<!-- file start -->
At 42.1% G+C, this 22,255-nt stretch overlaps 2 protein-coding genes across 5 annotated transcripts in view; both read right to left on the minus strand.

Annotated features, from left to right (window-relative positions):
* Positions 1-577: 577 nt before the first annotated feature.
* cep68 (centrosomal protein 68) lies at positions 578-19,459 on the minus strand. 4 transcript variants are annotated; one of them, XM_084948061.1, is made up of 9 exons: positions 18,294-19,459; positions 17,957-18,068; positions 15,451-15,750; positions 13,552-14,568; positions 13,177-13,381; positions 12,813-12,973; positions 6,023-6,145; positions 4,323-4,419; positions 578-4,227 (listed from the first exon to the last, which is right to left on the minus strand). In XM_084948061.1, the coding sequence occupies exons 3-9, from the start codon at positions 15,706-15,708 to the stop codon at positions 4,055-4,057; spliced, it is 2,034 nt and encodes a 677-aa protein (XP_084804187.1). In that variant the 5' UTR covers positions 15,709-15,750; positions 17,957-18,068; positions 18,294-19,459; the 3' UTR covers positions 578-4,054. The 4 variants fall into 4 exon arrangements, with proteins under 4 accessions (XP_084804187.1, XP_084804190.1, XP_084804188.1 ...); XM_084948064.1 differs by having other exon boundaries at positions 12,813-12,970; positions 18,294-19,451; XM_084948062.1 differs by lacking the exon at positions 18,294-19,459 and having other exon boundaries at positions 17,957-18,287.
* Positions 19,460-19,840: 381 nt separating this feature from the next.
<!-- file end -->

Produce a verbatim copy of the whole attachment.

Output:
At 42.1% G+C, this 22,255-nt stretch overlaps 2 protein-coding genes across 5 annotated transcripts in view; both read right to left on the minus strand.

Annotated features, from left to right (window-relative positions):
* Positions 1-577: 577 nt before the first annotated feature.
* cep68 (centrosomal protein 68) lies at positions 578-19,459 on the minus strand. 4 transcript variants are annotated; one of them, XM_084948061.1, is made up of 9 exons: positions 18,294-19,459; positions 17,957-18,068; positions 15,451-15,750; positions 13,552-14,568; positions 13,177-13,381; positions 12,813-12,973; positions 6,023-6,145; positions 4,323-4,419; positions 578-4,227 (listed from the first exon to the last, which is right to left on the minus strand). In XM_084948061.1, the coding sequence occupies exons 3-9, from the start codon at positions 15,706-15,708 to the stop codon at positions 4,055-4,057; spliced, it is 2,034 nt and encodes a 677-aa protein (XP_084804187.1). In that variant the 5' UTR covers positions 15,709-15,750; positions 17,957-18,068; positions 18,294-19,459; the 3' UTR covers positions 578-4,054. The 4 variants fall into 4 exon arrangements, with proteins under 4 accessions (XP_084804187.1, XP_084804190.1, XP_084804188.1 ...); XM_084948064.1 differs by having other exon boundaries at positions 12,813-12,970; positions 18,294-19,451; XM_084948062.1 differs by lacking the exon at positions 18,294-19,459 and having other exon boundaries at positions 17,957-18,287.
* Positions 19,460-19,840: 381 nt separating this feature from the next.